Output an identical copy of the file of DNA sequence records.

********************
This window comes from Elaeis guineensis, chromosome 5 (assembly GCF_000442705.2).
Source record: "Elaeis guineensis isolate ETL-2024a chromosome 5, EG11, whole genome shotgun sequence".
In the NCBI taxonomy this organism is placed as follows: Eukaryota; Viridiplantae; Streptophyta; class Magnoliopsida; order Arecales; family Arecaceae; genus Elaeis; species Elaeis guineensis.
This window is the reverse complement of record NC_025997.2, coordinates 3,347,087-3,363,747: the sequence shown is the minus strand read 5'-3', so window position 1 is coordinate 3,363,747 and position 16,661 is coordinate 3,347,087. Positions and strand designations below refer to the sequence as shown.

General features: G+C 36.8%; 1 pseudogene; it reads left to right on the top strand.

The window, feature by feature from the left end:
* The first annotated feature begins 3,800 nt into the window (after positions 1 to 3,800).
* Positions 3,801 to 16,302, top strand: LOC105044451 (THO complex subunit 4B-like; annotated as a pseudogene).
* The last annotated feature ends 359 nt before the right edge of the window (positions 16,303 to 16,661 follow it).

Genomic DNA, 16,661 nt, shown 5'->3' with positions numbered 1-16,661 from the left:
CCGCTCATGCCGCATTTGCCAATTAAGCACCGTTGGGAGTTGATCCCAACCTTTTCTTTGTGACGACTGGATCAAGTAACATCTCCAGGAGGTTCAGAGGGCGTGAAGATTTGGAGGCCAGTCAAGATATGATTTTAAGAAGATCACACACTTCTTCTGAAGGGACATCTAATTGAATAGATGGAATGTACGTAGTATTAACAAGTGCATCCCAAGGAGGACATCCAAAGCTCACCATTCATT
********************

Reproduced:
This window comes from Elaeis guineensis, chromosome 5 (assembly GCF_000442705.2).
Source record: "Elaeis guineensis isolate ETL-2024a chromosome 5, EG11, whole genome shotgun sequence".
In the NCBI taxonomy this organism is placed as follows: Eukaryota; Viridiplantae; Streptophyta; class Magnoliopsida; order Arecales; family Arecaceae; genus Elaeis; species Elaeis guineensis.
This window is the reverse complement of record NC_025997.2, coordinates 3,347,087-3,363,747: the sequence shown is the minus strand read 5'-3', so window position 1 is coordinate 3,363,747 and position 16,661 is coordinate 3,347,087. Positions and strand designations below refer to the sequence as shown.

General features: G+C 36.8%; 1 pseudogene; it reads left to right on the top strand.

The window, feature by feature from the left end:
* The first annotated feature begins 3,800 nt into the window (after positions 1 to 3,800).
* Positions 3,801 to 16,302, top strand: LOC105044451 (THO complex subunit 4B-like; annotated as a pseudogene).
* The last annotated feature ends 359 nt before the right edge of the window (positions 16,303 to 16,661 follow it).

Genomic DNA, 16,661 nt, shown 5'->3' with positions numbered 1-16,661 from the left:
CCGCTCATGCCGCATTTGCCAATTAAGCACCGTTGGGAGTTGATCCCAACCTTTTCTTTGTGACGACTGGATCAAGTAACATCTCCAGGAGGTTCAGAGGGCGTGAAGATTTGGAGGCCAGTCAAGATATGATTTTAAGAAGATCACACACTTCTTCTGAAGGGACATCTAATTGAATAGATGGAATGTACGTAGTATTAACAAGTGCATCCCAAGGAGGACATCCAAAGCTCACCATTCATT